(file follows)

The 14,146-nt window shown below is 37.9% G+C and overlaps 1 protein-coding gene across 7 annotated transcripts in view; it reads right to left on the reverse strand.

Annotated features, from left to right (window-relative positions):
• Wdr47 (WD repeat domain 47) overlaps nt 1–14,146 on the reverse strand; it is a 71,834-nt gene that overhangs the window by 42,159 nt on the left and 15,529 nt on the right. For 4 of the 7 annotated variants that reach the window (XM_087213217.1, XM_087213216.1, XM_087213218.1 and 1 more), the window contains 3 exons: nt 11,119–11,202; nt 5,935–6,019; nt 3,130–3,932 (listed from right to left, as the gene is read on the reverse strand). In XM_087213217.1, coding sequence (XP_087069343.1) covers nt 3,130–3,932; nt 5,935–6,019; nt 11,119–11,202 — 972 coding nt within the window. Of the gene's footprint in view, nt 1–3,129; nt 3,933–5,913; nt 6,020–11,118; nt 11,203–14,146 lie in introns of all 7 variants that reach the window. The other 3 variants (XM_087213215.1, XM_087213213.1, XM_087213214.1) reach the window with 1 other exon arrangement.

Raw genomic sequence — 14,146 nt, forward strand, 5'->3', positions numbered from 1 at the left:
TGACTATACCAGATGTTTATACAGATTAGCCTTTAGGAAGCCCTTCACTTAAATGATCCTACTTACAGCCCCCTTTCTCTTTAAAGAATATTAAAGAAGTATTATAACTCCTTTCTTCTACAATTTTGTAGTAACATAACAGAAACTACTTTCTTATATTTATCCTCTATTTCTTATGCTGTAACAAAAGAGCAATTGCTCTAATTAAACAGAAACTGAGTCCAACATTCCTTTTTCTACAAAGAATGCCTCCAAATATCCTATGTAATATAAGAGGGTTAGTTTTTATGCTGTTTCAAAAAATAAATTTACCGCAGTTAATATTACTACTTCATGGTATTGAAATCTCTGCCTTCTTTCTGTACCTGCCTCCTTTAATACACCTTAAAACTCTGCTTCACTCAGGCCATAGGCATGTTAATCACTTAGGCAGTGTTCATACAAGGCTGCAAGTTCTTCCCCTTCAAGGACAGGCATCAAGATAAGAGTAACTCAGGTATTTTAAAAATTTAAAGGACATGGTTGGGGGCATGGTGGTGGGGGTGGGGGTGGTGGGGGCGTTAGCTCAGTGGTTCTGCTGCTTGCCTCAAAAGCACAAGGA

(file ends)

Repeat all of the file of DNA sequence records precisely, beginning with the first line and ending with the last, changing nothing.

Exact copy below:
The 14,146-nt window shown below is 37.9% G+C and overlaps 1 protein-coding gene across 7 annotated transcripts in view; it reads right to left on the reverse strand.

Annotated features, from left to right (window-relative positions):
• Wdr47 (WD repeat domain 47) overlaps nt 1–14,146 on the reverse strand; it is a 71,834-nt gene that overhangs the window by 42,159 nt on the left and 15,529 nt on the right. For 4 of the 7 annotated variants that reach the window (XM_087213217.1, XM_087213216.1, XM_087213218.1 and 1 more), the window contains 3 exons: nt 11,119–11,202; nt 5,935–6,019; nt 3,130–3,932 (listed from right to left, as the gene is read on the reverse strand). In XM_087213217.1, coding sequence (XP_087069343.1) covers nt 3,130–3,932; nt 5,935–6,019; nt 11,119–11,202 — 972 coding nt within the window. Of the gene's footprint in view, nt 1–3,129; nt 3,933–5,913; nt 6,020–11,118; nt 11,203–14,146 lie in introns of all 7 variants that reach the window. The other 3 variants (XM_087213215.1, XM_087213213.1, XM_087213214.1) reach the window with 1 other exon arrangement.

Raw genomic sequence — 14,146 nt, forward strand, 5'->3', positions numbered from 1 at the left:
TGACTATACCAGATGTTTATACAGATTAGCCTTTAGGAAGCCCTTCACTTAAATGATCCTACTTACAGCCCCCTTTCTCTTTAAAGAATATTAAAGAAGTATTATAACTCCTTTCTTCTACAATTTTGTAGTAACATAACAGAAACTACTTTCTTATATTTATCCTCTATTTCTTATGCTGTAACAAAAGAGCAATTGCTCTAATTAAACAGAAACTGAGTCCAACATTCCTTTTTCTACAAAGAATGCCTCCAAATATCCTATGTAATATAAGAGGGTTAGTTTTTATGCTGTTTCAAAAAATAAATTTACCGCAGTTAATATTACTACTTCATGGTATTGAAATCTCTGCCTTCTTTCTGTACCTGCCTCCTTTAATACACCTTAAAACTCTGCTTCACTCAGGCCATAGGCATGTTAATCACTTAGGCAGTGTTCATACAAGGCTGCAAGTTCTTCCCCTTCAAGGACAGGCATCAAGATAAGAGTAACTCAGGTATTTTAAAAATTTAAAGGACATGGTTGGGGGCATGGTGGTGGGGGTGGGGGTGGTGGGGGCGTTAGCTCAGTGGTTCTGCTGCTTGCCTCAAAAGCACAAGGA